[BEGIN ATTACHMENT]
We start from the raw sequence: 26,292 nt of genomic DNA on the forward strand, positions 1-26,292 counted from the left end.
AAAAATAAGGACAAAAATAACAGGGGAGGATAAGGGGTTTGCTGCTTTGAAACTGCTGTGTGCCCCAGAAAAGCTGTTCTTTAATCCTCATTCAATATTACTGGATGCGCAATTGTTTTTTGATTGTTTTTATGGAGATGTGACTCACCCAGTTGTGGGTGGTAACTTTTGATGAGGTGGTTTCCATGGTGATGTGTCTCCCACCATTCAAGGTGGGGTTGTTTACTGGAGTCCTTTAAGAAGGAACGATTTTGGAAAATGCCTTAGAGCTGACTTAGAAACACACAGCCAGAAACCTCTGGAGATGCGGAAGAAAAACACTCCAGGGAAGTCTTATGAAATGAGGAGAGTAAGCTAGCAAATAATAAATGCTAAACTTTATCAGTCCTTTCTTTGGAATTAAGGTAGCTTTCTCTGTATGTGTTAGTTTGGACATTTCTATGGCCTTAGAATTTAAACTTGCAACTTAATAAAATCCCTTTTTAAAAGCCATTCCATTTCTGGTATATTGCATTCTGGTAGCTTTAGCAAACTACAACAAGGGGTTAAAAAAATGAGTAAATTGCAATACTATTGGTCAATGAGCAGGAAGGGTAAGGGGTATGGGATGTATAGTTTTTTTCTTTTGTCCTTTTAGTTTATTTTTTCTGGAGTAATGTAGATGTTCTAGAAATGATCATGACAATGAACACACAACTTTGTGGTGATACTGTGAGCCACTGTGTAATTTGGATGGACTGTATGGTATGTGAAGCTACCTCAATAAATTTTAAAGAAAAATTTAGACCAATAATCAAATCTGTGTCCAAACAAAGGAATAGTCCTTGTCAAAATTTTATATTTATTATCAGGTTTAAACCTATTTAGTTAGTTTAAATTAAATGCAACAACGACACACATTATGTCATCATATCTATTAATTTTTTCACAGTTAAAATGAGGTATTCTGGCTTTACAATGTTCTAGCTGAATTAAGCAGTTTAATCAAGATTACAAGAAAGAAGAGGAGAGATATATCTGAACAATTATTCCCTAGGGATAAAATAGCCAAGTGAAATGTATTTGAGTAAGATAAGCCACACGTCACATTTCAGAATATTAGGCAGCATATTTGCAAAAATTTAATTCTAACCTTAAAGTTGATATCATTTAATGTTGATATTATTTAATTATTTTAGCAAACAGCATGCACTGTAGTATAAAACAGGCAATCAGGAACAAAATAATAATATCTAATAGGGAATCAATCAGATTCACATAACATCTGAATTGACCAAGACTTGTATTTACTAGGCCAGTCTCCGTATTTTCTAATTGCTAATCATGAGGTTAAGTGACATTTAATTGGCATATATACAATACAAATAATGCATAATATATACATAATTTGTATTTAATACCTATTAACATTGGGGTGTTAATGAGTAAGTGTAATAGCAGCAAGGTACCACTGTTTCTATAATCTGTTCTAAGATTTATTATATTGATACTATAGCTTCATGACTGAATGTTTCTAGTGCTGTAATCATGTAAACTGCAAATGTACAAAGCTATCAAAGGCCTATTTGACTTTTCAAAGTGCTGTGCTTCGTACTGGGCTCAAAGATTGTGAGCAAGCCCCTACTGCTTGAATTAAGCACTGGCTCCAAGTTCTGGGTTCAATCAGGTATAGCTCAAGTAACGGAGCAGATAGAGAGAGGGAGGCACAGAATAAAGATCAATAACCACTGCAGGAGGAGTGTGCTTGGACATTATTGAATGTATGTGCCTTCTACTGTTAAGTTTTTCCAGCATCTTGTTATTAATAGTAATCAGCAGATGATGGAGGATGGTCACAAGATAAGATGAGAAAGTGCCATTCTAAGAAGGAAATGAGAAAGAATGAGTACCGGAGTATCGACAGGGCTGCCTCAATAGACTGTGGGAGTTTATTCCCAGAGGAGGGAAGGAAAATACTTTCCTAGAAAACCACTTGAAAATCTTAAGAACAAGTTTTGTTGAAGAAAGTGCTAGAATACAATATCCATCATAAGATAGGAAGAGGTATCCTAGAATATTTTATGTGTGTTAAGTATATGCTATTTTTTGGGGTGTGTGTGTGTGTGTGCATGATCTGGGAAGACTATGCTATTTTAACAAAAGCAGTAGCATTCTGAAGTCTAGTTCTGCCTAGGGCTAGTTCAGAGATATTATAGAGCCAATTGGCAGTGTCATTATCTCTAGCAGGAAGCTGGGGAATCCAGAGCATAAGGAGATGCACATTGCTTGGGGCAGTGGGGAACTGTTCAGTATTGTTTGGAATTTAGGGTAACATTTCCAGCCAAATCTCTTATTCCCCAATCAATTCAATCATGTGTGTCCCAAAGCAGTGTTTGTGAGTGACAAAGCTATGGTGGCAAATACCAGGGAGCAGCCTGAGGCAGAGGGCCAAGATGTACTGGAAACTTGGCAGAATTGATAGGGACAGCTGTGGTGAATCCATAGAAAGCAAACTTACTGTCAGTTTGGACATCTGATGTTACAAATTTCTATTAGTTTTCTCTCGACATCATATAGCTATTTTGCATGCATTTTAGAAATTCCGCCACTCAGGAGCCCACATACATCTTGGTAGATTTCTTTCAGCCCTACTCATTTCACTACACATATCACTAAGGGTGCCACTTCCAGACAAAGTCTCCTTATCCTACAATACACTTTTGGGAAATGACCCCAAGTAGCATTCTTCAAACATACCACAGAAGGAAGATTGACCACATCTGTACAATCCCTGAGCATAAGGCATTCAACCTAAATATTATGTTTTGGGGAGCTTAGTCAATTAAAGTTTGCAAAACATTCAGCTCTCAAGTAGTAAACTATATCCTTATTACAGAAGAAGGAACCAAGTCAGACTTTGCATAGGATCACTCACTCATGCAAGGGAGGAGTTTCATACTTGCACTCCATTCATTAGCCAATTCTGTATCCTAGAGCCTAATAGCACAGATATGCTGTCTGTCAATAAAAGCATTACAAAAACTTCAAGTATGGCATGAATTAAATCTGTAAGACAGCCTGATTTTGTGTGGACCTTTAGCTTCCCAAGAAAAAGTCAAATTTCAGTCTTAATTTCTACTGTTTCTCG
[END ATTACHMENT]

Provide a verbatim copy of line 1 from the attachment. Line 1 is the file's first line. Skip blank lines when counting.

We start from the raw sequence: 26,292 nt of genomic DNA on the forward strand, positions 1-26,292 counted from the left end.